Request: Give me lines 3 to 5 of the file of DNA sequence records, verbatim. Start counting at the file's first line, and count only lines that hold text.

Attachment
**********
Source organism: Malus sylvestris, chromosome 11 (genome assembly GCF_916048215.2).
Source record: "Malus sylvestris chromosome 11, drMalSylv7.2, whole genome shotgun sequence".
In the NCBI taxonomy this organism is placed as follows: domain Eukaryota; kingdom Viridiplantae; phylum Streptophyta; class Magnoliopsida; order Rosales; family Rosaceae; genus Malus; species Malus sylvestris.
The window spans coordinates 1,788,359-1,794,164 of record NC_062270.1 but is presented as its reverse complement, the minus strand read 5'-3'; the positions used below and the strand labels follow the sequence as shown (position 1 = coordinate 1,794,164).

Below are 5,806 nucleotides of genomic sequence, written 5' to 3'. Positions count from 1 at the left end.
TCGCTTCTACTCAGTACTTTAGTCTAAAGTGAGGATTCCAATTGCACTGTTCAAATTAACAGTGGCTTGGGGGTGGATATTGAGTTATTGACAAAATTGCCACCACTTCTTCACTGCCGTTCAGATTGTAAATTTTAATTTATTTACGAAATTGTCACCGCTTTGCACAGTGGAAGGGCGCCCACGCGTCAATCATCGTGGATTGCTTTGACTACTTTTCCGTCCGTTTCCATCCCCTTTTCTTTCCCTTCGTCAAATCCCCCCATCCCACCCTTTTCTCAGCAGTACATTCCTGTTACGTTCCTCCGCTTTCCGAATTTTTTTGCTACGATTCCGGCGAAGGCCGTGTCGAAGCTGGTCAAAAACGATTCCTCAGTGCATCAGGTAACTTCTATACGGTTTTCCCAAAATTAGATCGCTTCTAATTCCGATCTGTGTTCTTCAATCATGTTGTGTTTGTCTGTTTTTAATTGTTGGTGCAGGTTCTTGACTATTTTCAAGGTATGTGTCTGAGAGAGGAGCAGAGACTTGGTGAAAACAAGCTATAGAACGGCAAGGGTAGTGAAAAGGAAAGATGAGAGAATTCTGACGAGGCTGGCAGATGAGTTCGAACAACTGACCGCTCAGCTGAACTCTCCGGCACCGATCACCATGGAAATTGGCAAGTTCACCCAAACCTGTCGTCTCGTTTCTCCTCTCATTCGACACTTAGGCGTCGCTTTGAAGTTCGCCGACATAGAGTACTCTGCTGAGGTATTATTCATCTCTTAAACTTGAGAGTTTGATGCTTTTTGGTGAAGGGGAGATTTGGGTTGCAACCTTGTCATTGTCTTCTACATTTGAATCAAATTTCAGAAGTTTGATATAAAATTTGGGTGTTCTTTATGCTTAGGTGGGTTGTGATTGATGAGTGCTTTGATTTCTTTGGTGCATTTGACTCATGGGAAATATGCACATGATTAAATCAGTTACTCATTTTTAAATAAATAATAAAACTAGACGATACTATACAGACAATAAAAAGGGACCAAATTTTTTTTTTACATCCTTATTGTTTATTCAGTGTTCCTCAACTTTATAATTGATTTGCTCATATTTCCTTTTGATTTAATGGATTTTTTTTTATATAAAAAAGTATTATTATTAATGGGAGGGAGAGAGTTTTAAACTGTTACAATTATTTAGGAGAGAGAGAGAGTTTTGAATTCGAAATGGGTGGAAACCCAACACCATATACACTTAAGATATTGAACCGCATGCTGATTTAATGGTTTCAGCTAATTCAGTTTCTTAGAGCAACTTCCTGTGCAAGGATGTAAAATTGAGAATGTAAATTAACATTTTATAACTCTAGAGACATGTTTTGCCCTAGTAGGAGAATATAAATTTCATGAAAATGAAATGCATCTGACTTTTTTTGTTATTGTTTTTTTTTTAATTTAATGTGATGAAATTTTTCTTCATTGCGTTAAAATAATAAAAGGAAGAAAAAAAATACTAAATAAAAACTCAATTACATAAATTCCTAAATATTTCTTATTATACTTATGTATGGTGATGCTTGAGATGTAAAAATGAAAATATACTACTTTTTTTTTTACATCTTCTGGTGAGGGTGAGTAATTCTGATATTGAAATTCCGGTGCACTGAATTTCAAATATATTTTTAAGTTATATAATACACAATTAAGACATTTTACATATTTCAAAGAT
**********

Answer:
In the NCBI taxonomy this organism is placed as follows: domain Eukaryota; kingdom Viridiplantae; phylum Streptophyta; class Magnoliopsida; order Rosales; family Rosaceae; genus Malus; species Malus sylvestris.
The window spans coordinates 1,788,359-1,794,164 of record NC_062270.1 but is presented as its reverse complement, the minus strand read 5'-3'; the positions used below and the strand labels follow the sequence as shown (position 1 = coordinate 1,794,164).

Below are 5,806 nucleotides of genomic sequence, written 5' to 3'. Positions count from 1 at the left end.